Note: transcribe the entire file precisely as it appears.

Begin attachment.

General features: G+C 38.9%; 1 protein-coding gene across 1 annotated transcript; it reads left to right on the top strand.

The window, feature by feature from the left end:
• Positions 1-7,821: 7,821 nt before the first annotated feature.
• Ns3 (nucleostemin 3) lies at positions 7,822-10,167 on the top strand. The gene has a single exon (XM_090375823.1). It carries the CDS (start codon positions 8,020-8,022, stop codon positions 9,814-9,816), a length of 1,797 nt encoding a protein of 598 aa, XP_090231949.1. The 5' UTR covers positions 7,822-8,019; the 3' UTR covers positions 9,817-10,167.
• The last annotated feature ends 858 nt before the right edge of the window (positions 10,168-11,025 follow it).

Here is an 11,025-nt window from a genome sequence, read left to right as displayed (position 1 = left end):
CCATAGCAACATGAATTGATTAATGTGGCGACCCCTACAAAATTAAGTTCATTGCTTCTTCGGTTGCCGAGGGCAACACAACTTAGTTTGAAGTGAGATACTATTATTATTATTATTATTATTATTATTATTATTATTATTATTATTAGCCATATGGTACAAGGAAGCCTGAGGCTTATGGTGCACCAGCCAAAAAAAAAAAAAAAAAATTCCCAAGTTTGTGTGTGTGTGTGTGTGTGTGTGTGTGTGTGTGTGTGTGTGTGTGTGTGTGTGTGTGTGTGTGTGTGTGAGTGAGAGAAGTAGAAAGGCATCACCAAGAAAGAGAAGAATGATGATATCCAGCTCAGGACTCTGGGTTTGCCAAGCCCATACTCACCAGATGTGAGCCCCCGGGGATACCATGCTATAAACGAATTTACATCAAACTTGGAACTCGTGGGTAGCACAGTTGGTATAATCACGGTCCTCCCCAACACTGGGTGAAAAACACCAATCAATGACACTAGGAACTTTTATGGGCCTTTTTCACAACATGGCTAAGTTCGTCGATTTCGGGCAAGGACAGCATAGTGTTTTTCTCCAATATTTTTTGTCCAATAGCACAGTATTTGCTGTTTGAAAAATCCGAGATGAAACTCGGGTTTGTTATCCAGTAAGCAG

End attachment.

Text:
General features: G+C 38.9%; 1 protein-coding gene across 1 annotated transcript; it reads left to right on the top strand.

The window, feature by feature from the left end:
• Positions 1-7,821: 7,821 nt before the first annotated feature.
• Ns3 (nucleostemin 3) lies at positions 7,822-10,167 on the top strand. The gene has a single exon (XM_090375823.1). It carries the CDS (start codon positions 8,020-8,022, stop codon positions 9,814-9,816), a length of 1,797 nt encoding a protein of 598 aa, XP_090231949.1. The 5' UTR covers positions 7,822-8,019; the 3' UTR covers positions 9,817-10,167.
• The last annotated feature ends 858 nt before the right edge of the window (positions 10,168-11,025 follow it).

Here is an 11,025-nt window from a genome sequence, read left to right as displayed (position 1 = left end):
CCATAGCAACATGAATTGATTAATGTGGCGACCCCTACAAAATTAAGTTCATTGCTTCTTCGGTTGCCGAGGGCAACACAACTTAGTTTGAAGTGAGATACTATTATTATTATTATTATTATTATTATTATTATTATTATTATTATTAGCCATATGGTACAAGGAAGCCTGAGGCTTATGGTGCACCAGCCAAAAAAAAAAAAAAAAAATTCCCAAGTTTGTGTGTGTGTGTGTGTGTGTGTGTGTGTGTGTGTGTGTGTGTGTGTGTGTGTGTGTGTGTGTGTGTGTGAGTGAGAGAAGTAGAAAGGCATCACCAAGAAAGAGAAGAATGATGATATCCAGCTCAGGACTCTGGGTTTGCCAAGCCCATACTCACCAGATGTGAGCCCCCGGGGATACCATGCTATAAACGAATTTACATCAAACTTGGAACTCGTGGGTAGCACAGTTGGTATAATCACGGTCCTCCCCAACACTGGGTGAAAAACACCAATCAATGACACTAGGAACTTTTATGGGCCTTTTTCACAACATGGCTAAGTTCGTCGATTTCGGGCAAGGACAGCATAGTGTTTTTCTCCAATATTTTTTGTCCAATAGCACAGTATTTGCTGTTTGAAAAATCCGAGATGAAACTCGGGTTTGTTATCCAGTAAGCAG